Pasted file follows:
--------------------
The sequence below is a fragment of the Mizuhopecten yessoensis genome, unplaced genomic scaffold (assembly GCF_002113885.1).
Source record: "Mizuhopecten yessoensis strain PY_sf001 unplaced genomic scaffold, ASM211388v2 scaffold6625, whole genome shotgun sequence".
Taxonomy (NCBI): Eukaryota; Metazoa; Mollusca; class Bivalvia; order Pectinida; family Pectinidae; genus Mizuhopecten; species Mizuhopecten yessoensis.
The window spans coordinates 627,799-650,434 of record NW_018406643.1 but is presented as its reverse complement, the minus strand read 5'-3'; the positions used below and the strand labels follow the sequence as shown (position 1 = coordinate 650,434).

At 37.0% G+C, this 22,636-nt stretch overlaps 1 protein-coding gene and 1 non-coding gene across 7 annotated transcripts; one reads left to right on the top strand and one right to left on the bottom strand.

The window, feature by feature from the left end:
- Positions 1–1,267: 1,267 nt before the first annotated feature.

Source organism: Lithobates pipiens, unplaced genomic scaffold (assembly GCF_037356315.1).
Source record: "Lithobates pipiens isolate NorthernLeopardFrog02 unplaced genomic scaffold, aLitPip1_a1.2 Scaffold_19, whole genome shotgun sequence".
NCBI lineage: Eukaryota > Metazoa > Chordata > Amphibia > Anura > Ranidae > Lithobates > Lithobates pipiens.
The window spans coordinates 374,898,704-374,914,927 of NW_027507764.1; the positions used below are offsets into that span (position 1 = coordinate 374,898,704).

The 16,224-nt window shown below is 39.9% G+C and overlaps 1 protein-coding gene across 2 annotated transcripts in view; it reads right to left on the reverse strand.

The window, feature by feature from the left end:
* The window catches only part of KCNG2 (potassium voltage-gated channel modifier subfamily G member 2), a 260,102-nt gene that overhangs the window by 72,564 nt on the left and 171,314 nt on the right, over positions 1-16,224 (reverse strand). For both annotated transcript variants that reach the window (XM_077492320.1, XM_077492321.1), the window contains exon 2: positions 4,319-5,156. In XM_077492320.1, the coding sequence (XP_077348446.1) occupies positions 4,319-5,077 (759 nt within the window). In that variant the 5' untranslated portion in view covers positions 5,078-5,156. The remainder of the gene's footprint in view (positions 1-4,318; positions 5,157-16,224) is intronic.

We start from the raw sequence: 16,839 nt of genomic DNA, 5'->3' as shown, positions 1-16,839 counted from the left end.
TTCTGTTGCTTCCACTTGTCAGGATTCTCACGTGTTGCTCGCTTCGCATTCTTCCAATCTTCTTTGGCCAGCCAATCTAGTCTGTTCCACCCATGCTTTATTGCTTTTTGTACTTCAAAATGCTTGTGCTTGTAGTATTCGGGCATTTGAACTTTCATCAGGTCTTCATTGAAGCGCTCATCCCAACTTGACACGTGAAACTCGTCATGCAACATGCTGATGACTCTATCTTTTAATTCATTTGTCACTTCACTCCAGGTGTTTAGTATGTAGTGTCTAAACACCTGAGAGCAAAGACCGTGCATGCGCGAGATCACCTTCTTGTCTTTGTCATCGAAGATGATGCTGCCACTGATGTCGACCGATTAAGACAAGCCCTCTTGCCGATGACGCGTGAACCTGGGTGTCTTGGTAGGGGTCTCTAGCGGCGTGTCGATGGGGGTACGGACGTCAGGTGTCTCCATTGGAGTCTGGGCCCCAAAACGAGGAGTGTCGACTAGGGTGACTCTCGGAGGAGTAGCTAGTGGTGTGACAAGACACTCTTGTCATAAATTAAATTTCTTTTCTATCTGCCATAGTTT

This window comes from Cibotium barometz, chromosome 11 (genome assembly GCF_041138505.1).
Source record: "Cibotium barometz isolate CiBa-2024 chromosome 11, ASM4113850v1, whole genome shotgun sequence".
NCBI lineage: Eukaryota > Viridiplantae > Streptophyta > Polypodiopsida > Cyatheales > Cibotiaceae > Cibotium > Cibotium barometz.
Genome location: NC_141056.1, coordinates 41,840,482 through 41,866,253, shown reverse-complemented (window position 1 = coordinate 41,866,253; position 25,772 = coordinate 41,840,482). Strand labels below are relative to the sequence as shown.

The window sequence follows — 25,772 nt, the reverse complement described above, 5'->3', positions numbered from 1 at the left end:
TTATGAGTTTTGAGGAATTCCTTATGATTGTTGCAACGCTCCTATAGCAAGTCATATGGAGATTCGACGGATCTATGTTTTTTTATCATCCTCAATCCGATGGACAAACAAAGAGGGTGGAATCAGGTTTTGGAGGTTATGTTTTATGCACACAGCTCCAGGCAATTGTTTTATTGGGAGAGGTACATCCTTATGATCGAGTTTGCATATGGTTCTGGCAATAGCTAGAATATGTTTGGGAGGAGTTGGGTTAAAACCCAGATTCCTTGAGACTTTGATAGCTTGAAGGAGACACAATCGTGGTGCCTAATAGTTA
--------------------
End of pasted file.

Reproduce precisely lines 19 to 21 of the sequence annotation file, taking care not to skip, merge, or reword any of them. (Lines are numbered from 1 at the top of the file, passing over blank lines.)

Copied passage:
NCBI lineage: Eukaryota > Viridiplantae > Streptophyta > Polypodiopsida > Cyatheales > Cibotiaceae > Cibotium > Cibotium barometz.
Genome location: NC_141056.1, coordinates 41,840,482 through 41,866,253, shown reverse-complemented (window position 1 = coordinate 41,866,253; position 25,772 = coordinate 41,840,482). Strand labels below are relative to the sequence as shown.

The window sequence follows — 25,772 nt, the reverse complement described above, 5'->3', positions numbered from 1 at the left end: